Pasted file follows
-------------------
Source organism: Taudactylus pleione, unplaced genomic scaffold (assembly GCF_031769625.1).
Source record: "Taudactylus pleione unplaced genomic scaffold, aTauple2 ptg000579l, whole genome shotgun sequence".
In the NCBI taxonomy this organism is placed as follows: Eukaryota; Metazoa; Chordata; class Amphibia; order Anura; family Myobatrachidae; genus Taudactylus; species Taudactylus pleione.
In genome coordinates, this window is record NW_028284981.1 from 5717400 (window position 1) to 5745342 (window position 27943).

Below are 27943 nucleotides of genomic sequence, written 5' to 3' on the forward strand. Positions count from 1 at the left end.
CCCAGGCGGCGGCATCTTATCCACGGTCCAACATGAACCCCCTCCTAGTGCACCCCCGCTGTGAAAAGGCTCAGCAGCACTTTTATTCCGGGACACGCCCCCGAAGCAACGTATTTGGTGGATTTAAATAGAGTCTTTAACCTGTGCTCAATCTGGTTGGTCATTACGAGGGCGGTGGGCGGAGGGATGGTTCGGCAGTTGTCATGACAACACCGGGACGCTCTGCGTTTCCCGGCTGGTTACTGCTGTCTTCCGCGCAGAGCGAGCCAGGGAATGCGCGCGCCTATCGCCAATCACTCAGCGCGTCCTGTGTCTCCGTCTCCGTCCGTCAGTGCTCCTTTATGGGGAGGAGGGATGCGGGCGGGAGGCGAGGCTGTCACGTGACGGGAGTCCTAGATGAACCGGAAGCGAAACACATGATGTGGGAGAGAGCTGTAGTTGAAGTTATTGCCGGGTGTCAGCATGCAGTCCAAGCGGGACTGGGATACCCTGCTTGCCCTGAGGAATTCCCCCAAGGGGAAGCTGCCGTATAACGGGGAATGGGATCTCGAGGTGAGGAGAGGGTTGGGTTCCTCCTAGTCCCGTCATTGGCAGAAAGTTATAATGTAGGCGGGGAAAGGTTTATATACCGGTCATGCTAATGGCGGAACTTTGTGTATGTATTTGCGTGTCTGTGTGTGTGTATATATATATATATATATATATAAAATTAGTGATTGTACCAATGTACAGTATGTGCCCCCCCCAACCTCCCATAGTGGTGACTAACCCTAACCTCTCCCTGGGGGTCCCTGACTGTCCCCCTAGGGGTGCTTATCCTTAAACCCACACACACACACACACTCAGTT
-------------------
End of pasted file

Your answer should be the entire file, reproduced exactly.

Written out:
Source organism: Taudactylus pleione, unplaced genomic scaffold (assembly GCF_031769625.1).
Source record: "Taudactylus pleione unplaced genomic scaffold, aTauple2 ptg000579l, whole genome shotgun sequence".
In the NCBI taxonomy this organism is placed as follows: Eukaryota; Metazoa; Chordata; class Amphibia; order Anura; family Myobatrachidae; genus Taudactylus; species Taudactylus pleione.
In genome coordinates, this window is record NW_028284981.1 from 5717400 (window position 1) to 5745342 (window position 27943).

Below are 27943 nucleotides of genomic sequence, written 5' to 3' on the forward strand. Positions count from 1 at the left end.
CCCAGGCGGCGGCATCTTATCCACGGTCCAACATGAACCCCCTCCTAGTGCACCCCCGCTGTGAAAAGGCTCAGCAGCACTTTTATTCCGGGACACGCCCCCGAAGCAACGTATTTGGTGGATTTAAATAGAGTCTTTAACCTGTGCTCAATCTGGTTGGTCATTACGAGGGCGGTGGGCGGAGGGATGGTTCGGCAGTTGTCATGACAACACCGGGACGCTCTGCGTTTCCCGGCTGGTTACTGCTGTCTTCCGCGCAGAGCGAGCCAGGGAATGCGCGCGCCTATCGCCAATCACTCAGCGCGTCCTGTGTCTCCGTCTCCGTCCGTCAGTGCTCCTTTATGGGGAGGAGGGATGCGGGCGGGAGGCGAGGCTGTCACGTGACGGGAGTCCTAGATGAACCGGAAGCGAAACACATGATGTGGGAGAGAGCTGTAGTTGAAGTTATTGCCGGGTGTCAGCATGCAGTCCAAGCGGGACTGGGATACCCTGCTTGCCCTGAGGAATTCCCCCAAGGGGAAGCTGCCGTATAACGGGGAATGGGATCTCGAGGTGAGGAGAGGGTTGGGTTCCTCCTAGTCCCGTCATTGGCAGAAAGTTATAATGTAGGCGGGGAAAGGTTTATATACCGGTCATGCTAATGGCGGAACTTTGTGTATGTATTTGCGTGTCTGTGTGTGTGTATATATATATATATATATATATAAAATTAGTGATTGTACCAATGTACAGTATGTGCCCCCCCCAACCTCCCATAGTGGTGACTAACCCTAACCTCTCCCTGGGGGTCCCTGACTGTCCCCCTAGGGGTGCTTATCCTTAAACCCACACACACACACACACTCAGTT